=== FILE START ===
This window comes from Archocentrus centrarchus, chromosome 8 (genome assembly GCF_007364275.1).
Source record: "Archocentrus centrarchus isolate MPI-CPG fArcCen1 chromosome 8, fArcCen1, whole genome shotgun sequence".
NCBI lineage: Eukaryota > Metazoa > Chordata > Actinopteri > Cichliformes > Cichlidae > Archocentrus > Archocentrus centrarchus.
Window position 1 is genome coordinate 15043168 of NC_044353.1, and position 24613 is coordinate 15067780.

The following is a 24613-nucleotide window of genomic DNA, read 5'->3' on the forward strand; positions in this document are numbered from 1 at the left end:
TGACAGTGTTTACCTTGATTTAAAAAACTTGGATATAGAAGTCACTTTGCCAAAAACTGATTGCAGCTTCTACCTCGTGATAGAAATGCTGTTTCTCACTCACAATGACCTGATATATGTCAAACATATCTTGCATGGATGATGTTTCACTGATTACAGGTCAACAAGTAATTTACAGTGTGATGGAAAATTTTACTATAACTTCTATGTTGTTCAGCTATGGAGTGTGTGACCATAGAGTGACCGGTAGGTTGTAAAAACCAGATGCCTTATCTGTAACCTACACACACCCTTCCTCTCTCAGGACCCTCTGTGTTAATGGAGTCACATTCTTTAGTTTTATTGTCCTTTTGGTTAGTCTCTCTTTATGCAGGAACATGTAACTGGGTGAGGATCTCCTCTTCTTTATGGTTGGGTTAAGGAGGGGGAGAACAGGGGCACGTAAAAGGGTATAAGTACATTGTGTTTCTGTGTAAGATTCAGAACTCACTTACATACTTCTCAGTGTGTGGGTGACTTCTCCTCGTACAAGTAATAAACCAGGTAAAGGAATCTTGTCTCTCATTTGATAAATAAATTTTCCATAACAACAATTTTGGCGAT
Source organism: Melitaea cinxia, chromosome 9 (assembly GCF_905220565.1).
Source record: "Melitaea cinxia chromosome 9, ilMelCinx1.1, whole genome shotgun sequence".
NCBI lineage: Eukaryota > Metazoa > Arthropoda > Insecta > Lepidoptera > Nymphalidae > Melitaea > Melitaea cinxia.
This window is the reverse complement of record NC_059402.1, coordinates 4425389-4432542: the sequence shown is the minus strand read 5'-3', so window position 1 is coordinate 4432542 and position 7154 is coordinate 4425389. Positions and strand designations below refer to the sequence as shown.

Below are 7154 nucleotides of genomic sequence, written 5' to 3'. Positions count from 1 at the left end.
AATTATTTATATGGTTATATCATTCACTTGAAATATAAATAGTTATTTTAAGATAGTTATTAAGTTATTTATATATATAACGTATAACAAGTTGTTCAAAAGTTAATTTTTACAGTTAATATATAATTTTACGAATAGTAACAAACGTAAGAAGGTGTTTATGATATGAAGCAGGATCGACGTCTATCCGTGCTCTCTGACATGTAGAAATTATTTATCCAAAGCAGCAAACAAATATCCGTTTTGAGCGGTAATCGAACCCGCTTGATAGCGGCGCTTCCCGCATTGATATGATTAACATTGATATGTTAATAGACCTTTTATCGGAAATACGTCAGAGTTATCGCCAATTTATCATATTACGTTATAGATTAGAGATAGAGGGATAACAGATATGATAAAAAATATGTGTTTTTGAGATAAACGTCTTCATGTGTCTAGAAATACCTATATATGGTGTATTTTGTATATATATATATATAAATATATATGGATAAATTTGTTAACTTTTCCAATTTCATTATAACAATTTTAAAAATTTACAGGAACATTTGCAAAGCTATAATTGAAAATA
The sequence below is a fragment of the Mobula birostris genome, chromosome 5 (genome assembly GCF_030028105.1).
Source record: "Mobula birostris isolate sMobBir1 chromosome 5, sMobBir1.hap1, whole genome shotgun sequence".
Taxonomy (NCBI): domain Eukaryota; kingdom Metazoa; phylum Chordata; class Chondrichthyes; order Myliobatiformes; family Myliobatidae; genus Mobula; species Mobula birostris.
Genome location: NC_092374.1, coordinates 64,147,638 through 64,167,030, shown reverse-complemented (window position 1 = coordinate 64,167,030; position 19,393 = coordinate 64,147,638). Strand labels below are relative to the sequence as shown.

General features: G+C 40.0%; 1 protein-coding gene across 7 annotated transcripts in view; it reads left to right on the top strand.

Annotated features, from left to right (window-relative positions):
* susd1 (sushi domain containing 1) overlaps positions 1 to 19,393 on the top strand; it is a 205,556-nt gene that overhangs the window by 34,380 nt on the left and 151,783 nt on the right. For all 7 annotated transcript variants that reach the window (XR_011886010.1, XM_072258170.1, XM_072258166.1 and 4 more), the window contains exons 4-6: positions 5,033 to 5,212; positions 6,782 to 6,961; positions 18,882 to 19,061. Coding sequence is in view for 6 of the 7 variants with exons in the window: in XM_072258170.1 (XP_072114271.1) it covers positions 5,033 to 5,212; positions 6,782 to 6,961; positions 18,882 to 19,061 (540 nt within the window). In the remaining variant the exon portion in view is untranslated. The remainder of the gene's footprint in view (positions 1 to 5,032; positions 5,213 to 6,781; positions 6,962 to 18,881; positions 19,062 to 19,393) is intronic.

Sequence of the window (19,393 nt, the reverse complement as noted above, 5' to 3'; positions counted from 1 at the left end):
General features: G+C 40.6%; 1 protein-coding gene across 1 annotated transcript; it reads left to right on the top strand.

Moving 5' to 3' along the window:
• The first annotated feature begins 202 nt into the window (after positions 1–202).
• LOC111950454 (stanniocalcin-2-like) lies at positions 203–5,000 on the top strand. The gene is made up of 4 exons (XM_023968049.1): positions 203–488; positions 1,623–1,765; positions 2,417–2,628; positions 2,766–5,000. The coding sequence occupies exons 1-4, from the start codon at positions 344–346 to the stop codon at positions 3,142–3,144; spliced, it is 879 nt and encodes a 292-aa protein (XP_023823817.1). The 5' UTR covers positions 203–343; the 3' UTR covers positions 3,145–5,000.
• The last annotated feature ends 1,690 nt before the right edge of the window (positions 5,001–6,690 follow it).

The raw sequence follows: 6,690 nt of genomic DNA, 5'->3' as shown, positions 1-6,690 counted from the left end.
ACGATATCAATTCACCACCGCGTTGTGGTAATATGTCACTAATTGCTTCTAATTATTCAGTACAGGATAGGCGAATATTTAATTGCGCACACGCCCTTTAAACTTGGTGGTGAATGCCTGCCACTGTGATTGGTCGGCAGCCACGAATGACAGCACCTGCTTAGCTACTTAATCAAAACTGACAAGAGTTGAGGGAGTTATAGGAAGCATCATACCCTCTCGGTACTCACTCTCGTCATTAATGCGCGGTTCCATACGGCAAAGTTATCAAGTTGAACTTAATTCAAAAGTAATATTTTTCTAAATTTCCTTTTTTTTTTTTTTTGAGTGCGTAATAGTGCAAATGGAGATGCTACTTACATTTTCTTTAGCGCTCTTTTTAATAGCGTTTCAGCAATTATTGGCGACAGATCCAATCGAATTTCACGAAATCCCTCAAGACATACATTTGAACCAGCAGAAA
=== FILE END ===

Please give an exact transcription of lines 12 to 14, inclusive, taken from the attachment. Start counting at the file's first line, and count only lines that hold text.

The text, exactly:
AATTATTTATATGGTTATATCATTCACTTGAAATATAAATAGTTATTTTAAGATAGTTATTAAGTTATTTATATATATAACGTATAACAAGTTGTTCAAAAGTTAATTTTTACAGTTAATATATAATTTTACGAATAGTAACAAACGTAAGAAGGTGTTTATGATATGAAGCAGGATCGACGTCTATCCGTGCTCTCTGACATGTAGAAATTATTTATCCAAAGCAGCAAACAAATATCCGTTTTGAGCGGTAATCGAACCCGCTTGATAGCGGCGCTTCCCGCATTGATATGATTAACATTGATATGTTAATAGACCTTTTATCGGAAATACGTCAGAGTTATCGCCAATTTATCATATTACGTTATAGATTAGAGATAGAGGGATAACAGATATGATAAAAAATATGTGTTTTTGAGATAAACGTCTTCATGTGTCTAGAAATACCTATATATGGTGTATTTTGTATATATATATATATAAATATATATGGATAAATTTGTTAACTTTTCCAATTTCATTATAACAATTTTAAAAATTTACAGGAACATTTGCAAAGCTATAATTGAAAATA
The sequence below is a fragment of the Mobula birostris genome, chromosome 5 (genome assembly GCF_030028105.1).
Source record: "Mobula birostris isolate sMobBir1 chromosome 5, sMobBir1.hap1, whole genome shotgun sequence".